Humans aren’t the only animals that can grow facial hair! Lots of animals in the animal kingdom have some seriously cool beards. Let’s check out some of the most impressive furry faces in the wild.
You’ve probably seen pictures of these shaggy orange apes before. Orangutans are known for the long, reddish facial hair that frames their faces. The males develop these distinctive beards as they mature. An adult male orangutan’s cheek pads and throat sac will also turn into a greyish-white colour as they age. Pretty fancy!
These beards aren’t just for show, either. An orangutan’s beard helps make it look bigger and stronger to intimidate rivals and impress females. The more hair an orangutan has, the more dominant it is. He may wave his hair around to look even bigger if he wants to scare off an enemy. You don’t want to mess with an orangutan and its crazy beard!
Bornean Bearded Pig
This funny-looking pig lives in the tropical forests of Borneo. It’s sometimes called the bearded babirusa. As you probably guessed from the name, these pigs have a scruffy beard! The hair tuft sticks straight out from their chins. They almost look like they have a goatee.
Both male and female bearded pigs grow this facial decoration. Scientists think it might help amplify their senses of smell and touch. The hairs are packed with nerve endings. So, their beard helps them detect things better as they snuffle around with their nose.
You can’t have a list of animals with beards without the king of the jungle himself: the lion! Male lions are known for their glorious manes surrounding their faces. A lion’s mane makes it look bigger, more intimidating and more mature.
A male lion starts growing its mane around age 2. It takes 5-7 years for it to reach full size. The best way to tell a male lion from a female is to look for this mane of hair around its head. Some male lions that live in hotter climates have less hair since they don’t need as much protection from other lions. But most lions have an impressive beard that would make any hipster jealous!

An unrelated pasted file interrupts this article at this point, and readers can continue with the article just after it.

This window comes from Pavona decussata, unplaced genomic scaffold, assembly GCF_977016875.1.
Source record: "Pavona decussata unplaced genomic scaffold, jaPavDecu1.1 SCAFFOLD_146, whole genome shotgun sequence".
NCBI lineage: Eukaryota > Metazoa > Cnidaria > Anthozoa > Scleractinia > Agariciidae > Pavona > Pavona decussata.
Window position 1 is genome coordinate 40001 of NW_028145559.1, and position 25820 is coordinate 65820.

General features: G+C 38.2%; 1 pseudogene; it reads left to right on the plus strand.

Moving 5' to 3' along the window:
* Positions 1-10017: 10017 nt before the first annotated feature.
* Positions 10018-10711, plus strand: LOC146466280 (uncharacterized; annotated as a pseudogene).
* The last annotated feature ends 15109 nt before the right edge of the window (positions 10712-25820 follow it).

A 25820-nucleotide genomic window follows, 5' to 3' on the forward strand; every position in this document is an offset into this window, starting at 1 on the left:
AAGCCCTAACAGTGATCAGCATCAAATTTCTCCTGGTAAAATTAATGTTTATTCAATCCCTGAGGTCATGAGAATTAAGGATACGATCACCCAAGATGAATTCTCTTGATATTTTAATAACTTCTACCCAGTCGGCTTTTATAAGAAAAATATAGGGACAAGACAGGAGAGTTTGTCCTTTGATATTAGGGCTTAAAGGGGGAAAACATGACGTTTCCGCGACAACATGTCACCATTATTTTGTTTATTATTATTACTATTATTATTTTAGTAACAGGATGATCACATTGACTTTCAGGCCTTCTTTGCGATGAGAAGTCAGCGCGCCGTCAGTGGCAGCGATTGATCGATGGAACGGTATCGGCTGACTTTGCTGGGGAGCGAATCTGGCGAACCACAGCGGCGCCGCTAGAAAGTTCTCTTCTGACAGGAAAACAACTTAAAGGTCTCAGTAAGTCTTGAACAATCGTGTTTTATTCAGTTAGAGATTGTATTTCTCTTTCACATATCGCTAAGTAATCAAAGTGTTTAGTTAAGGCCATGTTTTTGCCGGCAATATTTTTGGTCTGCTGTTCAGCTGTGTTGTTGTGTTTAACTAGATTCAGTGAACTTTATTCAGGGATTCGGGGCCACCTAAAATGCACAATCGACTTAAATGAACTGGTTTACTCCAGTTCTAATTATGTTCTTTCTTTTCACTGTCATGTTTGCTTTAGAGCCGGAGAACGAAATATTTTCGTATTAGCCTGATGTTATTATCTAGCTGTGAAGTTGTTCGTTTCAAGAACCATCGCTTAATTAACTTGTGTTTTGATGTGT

Let’s take a break from mammals to look at a very fancy bird – the bearded barbet. This small green bird lives in the rainforests of Africa, India and Southeast Asia. It gets its name from the curly black and yellow feathers hanging below its beak like a beard.
Both males and females have this decoration around their faces. It almost looks like the barbet styled its feathers into an elaborate moustache and beard! This unique look helps attract mates and establish dominance over other birds. Those are some fancy feathers.
Returning to mammals, bison are famous for the thick furry beards on their chins. Male bison especially develop a scruffy beard as they age. It’s a sign of maturity and strength. The beard helps keep them warm through harsh winters, too.
Early American drawings and descriptions of bison often focused on their long beard and the hair on their heads. Their shaggy appearance was a key part of their image. So, if you picture a wise old bison, you’re probably imagining it with a beard!
Ibex are wild goats that live in mountainous areas across Europe, Asia and Africa. Both male and female ibex grow long chin beards and shoulder manes as they age. Their impressive beards help them be noticed during the mating season.
And get this – an ibex’s beard has hair on both sides! Most goat beards only grow hair on the outside. But ibex hair follicles are two-sided, creating a full and bushy beard. An ibex can point its beard differently by moving the muscles under its skin. It’s useful when you want to look good on the rocky cliffs.